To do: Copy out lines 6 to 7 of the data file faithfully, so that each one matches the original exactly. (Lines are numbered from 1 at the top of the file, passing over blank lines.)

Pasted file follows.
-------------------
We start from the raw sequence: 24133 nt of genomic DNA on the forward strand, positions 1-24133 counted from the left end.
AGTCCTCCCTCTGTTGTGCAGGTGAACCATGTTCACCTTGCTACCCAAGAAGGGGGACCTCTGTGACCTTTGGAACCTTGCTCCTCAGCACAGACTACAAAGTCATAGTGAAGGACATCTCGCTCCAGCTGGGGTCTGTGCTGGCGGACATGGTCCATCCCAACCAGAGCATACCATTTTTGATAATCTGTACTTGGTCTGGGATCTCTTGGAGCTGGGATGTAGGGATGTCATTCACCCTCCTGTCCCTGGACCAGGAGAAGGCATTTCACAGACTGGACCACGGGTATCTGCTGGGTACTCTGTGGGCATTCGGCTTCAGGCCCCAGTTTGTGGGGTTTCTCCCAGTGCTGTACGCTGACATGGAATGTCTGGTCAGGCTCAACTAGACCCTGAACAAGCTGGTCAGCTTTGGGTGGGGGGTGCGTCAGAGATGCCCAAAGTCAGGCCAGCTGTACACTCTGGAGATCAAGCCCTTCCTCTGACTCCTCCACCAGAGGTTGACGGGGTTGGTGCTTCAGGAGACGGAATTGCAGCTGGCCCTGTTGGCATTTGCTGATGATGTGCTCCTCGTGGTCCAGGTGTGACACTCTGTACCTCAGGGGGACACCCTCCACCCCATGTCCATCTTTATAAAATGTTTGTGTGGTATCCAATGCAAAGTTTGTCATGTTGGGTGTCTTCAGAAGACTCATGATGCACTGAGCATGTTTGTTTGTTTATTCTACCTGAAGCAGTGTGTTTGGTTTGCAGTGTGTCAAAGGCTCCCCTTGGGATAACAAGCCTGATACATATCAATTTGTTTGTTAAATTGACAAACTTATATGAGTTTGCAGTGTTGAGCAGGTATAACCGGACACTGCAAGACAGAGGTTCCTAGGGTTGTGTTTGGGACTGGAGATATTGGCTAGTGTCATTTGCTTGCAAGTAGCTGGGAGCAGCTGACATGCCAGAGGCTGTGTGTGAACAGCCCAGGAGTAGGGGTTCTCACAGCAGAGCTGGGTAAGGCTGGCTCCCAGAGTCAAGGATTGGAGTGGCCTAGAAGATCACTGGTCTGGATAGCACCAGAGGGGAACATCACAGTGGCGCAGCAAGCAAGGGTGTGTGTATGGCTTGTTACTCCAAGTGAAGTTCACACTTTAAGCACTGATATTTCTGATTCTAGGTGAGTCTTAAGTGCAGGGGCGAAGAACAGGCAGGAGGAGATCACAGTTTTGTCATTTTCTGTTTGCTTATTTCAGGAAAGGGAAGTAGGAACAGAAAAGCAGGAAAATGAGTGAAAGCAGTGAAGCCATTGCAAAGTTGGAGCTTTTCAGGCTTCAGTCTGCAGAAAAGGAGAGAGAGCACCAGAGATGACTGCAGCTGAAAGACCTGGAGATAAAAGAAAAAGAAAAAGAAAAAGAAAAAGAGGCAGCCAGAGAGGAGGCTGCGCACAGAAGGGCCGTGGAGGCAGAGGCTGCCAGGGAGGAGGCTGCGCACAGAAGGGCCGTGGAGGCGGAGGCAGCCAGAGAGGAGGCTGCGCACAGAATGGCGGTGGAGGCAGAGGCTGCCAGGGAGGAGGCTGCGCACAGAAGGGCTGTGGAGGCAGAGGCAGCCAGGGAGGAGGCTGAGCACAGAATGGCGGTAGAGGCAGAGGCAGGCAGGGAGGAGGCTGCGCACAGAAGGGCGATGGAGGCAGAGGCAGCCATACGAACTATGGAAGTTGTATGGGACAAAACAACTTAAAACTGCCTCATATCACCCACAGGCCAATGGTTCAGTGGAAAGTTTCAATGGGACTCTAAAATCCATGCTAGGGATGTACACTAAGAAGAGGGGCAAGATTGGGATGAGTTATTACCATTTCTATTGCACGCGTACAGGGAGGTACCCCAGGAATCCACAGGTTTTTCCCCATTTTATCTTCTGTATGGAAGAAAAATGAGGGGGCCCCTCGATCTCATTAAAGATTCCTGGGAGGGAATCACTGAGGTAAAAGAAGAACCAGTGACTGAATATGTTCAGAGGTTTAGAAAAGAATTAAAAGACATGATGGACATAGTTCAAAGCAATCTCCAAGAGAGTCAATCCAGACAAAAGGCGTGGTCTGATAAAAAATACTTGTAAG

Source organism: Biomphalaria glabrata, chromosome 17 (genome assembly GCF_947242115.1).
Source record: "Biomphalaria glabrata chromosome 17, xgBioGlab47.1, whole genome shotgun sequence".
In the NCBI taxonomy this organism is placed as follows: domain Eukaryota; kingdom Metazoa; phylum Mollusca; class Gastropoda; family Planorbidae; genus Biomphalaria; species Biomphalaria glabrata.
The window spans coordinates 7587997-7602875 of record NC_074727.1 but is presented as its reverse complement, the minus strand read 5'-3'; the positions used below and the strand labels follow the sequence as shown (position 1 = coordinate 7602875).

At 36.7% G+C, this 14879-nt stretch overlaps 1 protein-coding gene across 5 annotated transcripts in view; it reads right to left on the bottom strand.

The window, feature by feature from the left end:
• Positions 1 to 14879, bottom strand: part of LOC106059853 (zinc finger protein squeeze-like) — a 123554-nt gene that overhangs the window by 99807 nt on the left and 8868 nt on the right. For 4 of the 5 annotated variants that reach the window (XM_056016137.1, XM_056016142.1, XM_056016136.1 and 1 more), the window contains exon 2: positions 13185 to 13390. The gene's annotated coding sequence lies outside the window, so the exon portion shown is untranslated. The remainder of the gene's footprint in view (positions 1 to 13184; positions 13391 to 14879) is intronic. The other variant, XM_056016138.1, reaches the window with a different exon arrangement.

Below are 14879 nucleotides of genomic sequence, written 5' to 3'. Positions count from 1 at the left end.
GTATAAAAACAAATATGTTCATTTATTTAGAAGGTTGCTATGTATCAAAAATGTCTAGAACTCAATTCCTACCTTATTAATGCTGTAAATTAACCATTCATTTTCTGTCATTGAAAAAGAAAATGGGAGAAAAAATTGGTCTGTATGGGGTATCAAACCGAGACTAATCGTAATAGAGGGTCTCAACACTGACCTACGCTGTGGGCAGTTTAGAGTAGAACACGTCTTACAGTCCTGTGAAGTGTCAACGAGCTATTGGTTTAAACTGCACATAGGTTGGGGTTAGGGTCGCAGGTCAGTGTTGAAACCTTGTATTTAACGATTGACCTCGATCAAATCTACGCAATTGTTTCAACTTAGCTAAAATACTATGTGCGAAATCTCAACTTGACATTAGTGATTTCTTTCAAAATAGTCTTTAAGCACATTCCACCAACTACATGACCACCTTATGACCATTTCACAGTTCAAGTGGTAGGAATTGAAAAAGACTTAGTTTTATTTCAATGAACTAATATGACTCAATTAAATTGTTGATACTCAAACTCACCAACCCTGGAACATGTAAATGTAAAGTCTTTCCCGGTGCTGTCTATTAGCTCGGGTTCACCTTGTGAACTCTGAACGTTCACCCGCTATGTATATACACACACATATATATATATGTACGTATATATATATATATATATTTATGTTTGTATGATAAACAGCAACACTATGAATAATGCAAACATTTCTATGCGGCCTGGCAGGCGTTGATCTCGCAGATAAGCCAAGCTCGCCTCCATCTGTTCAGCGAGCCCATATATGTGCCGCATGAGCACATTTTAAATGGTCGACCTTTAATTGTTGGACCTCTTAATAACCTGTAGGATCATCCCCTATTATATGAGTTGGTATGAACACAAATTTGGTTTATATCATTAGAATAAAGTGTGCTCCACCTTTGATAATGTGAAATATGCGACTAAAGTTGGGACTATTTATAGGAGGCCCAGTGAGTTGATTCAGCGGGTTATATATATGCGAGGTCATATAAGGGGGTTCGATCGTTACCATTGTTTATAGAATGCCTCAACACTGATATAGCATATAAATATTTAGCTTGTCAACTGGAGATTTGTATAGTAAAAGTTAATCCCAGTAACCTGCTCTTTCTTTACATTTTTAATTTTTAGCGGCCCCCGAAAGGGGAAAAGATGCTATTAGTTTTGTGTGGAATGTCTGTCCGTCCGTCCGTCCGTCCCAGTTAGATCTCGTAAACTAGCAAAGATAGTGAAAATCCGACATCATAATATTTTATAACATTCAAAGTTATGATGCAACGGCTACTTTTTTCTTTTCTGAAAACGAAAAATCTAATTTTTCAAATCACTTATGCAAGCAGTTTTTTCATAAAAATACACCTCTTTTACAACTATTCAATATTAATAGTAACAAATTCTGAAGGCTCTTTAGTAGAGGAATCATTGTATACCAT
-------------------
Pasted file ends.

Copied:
The window spans coordinates 7587997-7602875 of record NC_074727.1 but is presented as its reverse complement, the minus strand read 5'-3'; the positions used below and the strand labels follow the sequence as shown (position 1 = coordinate 7602875).

At 36.7% G+C, this 14879-nt stretch overlaps 1 protein-coding gene across 5 annotated transcripts in view; it reads right to left on the bottom strand.